ICAEW.com works better with JavaScript enabled.

Sustainability & Climate Change Community

Environmental risks could hit the point of no return, warns report

Author: ICAEW

Published: 16 Jan 2024

As we step into 2024, the latest edition of the annual World Economic Forum (WEF) Global Risks Report serves as a stark reminder of the challenges ahead. The report, a culmination of insights from nearly 1,500 global leaders across business, government, academia, the international community and civil society, presents a predominantly negative outlook for the world over the next two years, a situation that is expected to worsen over the coming decade.

Environmental risks continue to dominate the global risks landscape across all three-time frames- one, two, and ten years. Extreme weather, intensified by the warming phase of the El Niño-Southern Oscillation (ENSO) cycle, is ranked as the top risk most likely to present a material crisis on a global scale in 2024. This risk is also seen as the second-most severe over the two-year time frame. Alarmingly, nearly all environmental risks feature among the top 10 over the longer term.

Five steps for NEDs

However, a disparity in perceptions of urgency among key decision-makers implies sub-optimal alignment and decision-making. While the private sector highlights biodiversity loss, ecosystem collapse, and critical change to Earth systems as top concerns over the long term, respondents from civil society and government prioritize these risks over shorter time frames. This discrepancy heightens the risk of missing key moments of intervention, potentially resulting in long-term changes to planetary systems, a dangerous prospect highlighted in the report.

A planetary tipping point?

The notion of passing a “climate tipping point” within the next decade adds a layer of urgency. Researchers suggest that crossing this threshold, likely to occur by the early 2030s with 1.5°C of global warming, could trigger irreversible changes to planetary systems. The report delves into the potential consequences of crossing this critical threshold, pointing to the unpreparedness of many economies for the non-linear impacts that might follow.

Experts foresee a highly related cluster of environmental risks, with direct links to critical changes in earth systems. This includes biodiversity loss, ecosystem collapse, extreme weather events, and pollution, all of which have a strong potential to lead to natural resource shortages. These events not only have environmental implications but also possible socioeconomic implications, including involuntary migration, chronic health conditions, infectious diseases and economic downturn. This nexus of socioenvironmental risks has the potential to accelerate climate change and amplify related impacts, threatening climate-vulnerable populations.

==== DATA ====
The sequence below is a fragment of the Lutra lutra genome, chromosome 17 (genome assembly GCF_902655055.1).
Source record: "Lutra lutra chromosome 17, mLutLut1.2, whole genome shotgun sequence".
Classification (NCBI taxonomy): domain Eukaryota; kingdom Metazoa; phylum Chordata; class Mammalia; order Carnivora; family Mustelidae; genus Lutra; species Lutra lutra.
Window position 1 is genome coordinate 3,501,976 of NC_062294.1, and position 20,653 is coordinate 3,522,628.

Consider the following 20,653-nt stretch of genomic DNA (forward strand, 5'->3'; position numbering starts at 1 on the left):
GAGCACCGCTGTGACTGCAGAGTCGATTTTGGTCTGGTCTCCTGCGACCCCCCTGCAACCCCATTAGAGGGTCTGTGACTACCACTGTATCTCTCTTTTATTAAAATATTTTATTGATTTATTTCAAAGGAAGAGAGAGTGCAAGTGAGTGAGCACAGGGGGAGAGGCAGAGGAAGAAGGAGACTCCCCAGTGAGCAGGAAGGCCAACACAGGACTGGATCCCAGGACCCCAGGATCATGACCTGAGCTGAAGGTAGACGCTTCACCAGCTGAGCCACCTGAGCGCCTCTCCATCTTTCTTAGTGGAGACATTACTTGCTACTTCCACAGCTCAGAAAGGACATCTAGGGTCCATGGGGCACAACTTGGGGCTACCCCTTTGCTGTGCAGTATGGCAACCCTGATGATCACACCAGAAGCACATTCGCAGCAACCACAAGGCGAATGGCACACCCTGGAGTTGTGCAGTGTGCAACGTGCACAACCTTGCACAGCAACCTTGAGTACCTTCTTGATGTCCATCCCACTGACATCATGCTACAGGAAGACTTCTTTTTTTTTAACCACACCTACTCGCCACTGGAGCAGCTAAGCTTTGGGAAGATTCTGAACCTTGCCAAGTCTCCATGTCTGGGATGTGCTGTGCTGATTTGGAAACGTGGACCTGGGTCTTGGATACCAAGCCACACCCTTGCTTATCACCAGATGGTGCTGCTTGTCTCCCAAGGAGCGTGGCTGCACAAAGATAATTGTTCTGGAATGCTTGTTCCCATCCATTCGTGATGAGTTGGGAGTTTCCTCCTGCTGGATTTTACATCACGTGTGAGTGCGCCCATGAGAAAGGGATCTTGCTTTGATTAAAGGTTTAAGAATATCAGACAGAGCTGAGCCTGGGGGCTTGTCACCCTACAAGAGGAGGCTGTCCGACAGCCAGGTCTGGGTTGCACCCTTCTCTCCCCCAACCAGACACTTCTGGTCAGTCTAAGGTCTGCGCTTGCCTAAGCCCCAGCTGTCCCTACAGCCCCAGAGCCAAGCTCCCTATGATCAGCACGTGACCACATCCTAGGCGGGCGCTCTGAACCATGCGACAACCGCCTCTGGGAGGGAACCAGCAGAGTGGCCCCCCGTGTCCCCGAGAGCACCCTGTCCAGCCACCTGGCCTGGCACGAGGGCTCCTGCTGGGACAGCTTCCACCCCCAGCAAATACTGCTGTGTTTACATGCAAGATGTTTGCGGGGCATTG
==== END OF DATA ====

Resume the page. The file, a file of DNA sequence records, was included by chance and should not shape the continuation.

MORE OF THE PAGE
The collective ability of societies to adapt could be overwhelmed. The report highlights that developing countries are particularly vulnerable, as their adaptation efforts could be constrained by finances, alongside the sheer scale of infrastructure investment requirements over the next decade. Advanced economies will also be impacted, as illustrated by countries like Australia where it’s projected that close to 521,000 homes could become uninsurable by 2030 due to the increased risks associated with extreme weather. This could leave some countries and communities, both developing and advanced, unable to absorb both the acute and chronic effects of climate change.

How businesses can respond

Businesses can play a crucial role in mitigating these risks. By staying informed about the findings outlined in the report, businesses can make better decisions and develop effective risk management strategies. The urgency of these environmental issues suggests that the private sector should start prioritizing them as immediate threats rather than relegating them to long term concerns.

Businesses must not only assess their immediate exposure to environmental risks but also consider the potential ripple effects on socioeconomic factors. To achieve this, they can begin by reviewing the influence they have on their external environment, whether that is within their industry or the communities in which they serve, and seek to form collaborative partnerships with other stakeholders to address some of these systemic and societal issues. This collaborative approach not only helps mitigate risks but also fosters a sense of shared responsibility and community. Furthermore, businesses should assess how their business models and operations positively contribute to addressing these risks. By incorporating these insights, companies can better equip themselves to handle these challenges and contribute to global resilience in the face of environmental issues.

Category header